1998, R, 96 min. Directed by Robert Benton. Starring Paul Newman, Susan Sarandon, Gene Hackman, James Garner, Stockard Channing, Reese Witherspoon, Giancarlo Esposito, Liev Schreiber, Margo Martindale, John Spencer, M. Emmet Walsh.

REVIEWED By Marjorie Baumgarten, Fri., March 6, 1998

Twilight is a good title for this murder-mystery whose best attributes are not the caliber of its detective story but rather its forthright acknowledgment of mortality and aging. Writer-director Robert Benton, co-writer Richard Russo, and actor Paul Newman re-team for this private eye drama after their success in 1994 with Nobody's Fool. But unlike the unpredictability of that earlier film, Twilight's plotting is drably conventional and obvious. Still, put consummate pros like Paul Newman, Susan Sarandon, Gene Hackman, and James Garner up on the screen -- together -- and you're pretty much guaranteed to have something that's eminently watchable and enjoyable. Still, it's a shame that they're stuck in a none-too-credible story about blackmail, murder, and dangerous women in modern-day Los Angeles. Newman plays Harry Ross, a former cop turned private investigator turned alcoholic, who becomes embroiled in a long-simmering murder mystery when he agrees to help out his friends and benefactors (he lives in their garage apartment) Jack Ames (Hackman), a former screen legend, and his beautiful wife Catherine (Sarandon). Many dubious steps later, Harry is still uncovering information that should have been obvious to most anyone in the audience from the get-go. Nevertheless, watching Newman, Hackman, and Garner play men who are aware their time is growing short and who discuss their frailties and diminished capacities is refreshing film fare indeed. In many ways Twilight echoes some of the sentiments of Robert Benton's 1977 detective film The Late Show, starring Art Carney. Unfortunately, the film's younger characters are not written with anywhere near the degree of insight afforded the older characters. Twilight features some of the best young actors around -- Reese Witherspoon, Giancarlo Esposito, and Liev Schreiber -- but their actions and motivations are even more inscrutable and unbelievable than those of their elders. Though the plot elements fail to deliver in terms of suspense, the script contains many good one-liners and repartee. And with actors such as these to deliver the goods, we're inclined to overlook a lot.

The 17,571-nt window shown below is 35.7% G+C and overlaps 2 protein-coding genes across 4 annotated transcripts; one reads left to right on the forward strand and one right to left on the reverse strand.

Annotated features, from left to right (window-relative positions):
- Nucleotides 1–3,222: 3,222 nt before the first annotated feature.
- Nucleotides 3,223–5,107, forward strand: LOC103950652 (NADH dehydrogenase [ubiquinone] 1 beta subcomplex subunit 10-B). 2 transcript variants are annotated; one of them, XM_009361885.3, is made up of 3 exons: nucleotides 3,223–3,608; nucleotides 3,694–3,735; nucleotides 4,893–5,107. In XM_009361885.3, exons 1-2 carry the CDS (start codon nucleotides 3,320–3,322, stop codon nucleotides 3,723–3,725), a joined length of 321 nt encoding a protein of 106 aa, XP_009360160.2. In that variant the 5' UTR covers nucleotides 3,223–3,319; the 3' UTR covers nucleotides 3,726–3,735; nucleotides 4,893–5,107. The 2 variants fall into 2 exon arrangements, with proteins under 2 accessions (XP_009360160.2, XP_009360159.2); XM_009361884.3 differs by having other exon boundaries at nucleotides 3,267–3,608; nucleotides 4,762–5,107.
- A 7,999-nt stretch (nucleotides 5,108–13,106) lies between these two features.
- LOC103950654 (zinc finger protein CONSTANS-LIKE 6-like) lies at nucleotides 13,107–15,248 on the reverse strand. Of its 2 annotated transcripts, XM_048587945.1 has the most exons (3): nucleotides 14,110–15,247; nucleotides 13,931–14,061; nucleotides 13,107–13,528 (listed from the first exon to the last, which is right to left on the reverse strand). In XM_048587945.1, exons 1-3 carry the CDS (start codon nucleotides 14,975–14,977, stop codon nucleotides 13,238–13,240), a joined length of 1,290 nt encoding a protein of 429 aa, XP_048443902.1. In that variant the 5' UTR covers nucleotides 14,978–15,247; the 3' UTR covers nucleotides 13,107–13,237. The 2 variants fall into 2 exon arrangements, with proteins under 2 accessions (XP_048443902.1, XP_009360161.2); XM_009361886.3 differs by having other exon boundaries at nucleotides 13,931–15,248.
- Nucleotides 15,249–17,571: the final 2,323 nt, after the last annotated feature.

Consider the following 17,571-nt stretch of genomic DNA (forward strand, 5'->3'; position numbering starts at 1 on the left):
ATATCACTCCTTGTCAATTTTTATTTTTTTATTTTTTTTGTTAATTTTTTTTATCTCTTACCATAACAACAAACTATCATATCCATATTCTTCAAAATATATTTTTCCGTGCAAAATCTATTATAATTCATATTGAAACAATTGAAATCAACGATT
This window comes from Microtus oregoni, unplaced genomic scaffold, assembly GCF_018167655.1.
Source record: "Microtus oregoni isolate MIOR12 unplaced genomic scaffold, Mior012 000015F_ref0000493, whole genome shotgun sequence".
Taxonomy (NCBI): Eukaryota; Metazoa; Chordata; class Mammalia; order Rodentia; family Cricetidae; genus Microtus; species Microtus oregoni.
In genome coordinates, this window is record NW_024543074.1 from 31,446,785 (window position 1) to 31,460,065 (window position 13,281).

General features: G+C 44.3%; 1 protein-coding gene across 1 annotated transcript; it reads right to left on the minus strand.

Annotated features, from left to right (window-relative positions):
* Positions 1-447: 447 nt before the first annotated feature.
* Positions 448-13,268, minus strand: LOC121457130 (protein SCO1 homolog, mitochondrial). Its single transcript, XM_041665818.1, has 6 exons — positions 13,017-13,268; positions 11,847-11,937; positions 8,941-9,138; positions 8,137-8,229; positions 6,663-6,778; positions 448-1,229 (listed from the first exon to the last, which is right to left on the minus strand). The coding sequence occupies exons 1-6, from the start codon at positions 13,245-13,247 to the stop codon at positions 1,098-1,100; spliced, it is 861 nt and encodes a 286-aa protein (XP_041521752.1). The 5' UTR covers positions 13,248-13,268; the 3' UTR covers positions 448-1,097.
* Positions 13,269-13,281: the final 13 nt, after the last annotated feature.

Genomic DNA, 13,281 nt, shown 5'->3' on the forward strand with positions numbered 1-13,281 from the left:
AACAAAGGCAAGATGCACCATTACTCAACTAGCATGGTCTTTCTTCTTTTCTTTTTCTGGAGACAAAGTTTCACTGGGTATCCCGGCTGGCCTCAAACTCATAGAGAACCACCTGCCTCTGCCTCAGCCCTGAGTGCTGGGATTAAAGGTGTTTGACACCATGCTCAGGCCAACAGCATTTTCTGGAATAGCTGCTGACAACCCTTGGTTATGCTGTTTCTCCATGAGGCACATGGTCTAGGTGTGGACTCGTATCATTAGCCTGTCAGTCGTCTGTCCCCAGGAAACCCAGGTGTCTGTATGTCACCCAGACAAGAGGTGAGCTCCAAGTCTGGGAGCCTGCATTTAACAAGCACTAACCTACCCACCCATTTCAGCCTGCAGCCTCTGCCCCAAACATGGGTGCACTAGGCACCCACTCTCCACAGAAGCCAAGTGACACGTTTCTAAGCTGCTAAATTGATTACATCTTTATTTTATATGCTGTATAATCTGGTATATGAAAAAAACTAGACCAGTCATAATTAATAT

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More Robert Benton Films
Feast of Love
Robert Benton directs this Oregon-set meditation on the permutations of love among a constellation of characters.

Marjorie Baumgarten, Oct. 5, 2007

The Human Stain
Despite some terrific moments, Philip Roth's words fail to stick to the screen.

Kimberley Jones, Nov. 14, 2003

More by Marjorie Baumgarten
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July 7, 2023

All That Breathes
The struggle by three men to save the endangered black kite

March 31, 2023


Twilight, Robert Benton, Paul Newman, Susan Sarandon, Gene Hackman, James Garner, Stockard Channing, Reese Witherspoon, Giancarlo Esposito, Liev Schreiber, Margo Martindale, John Spencer, M. Emmet Walsh

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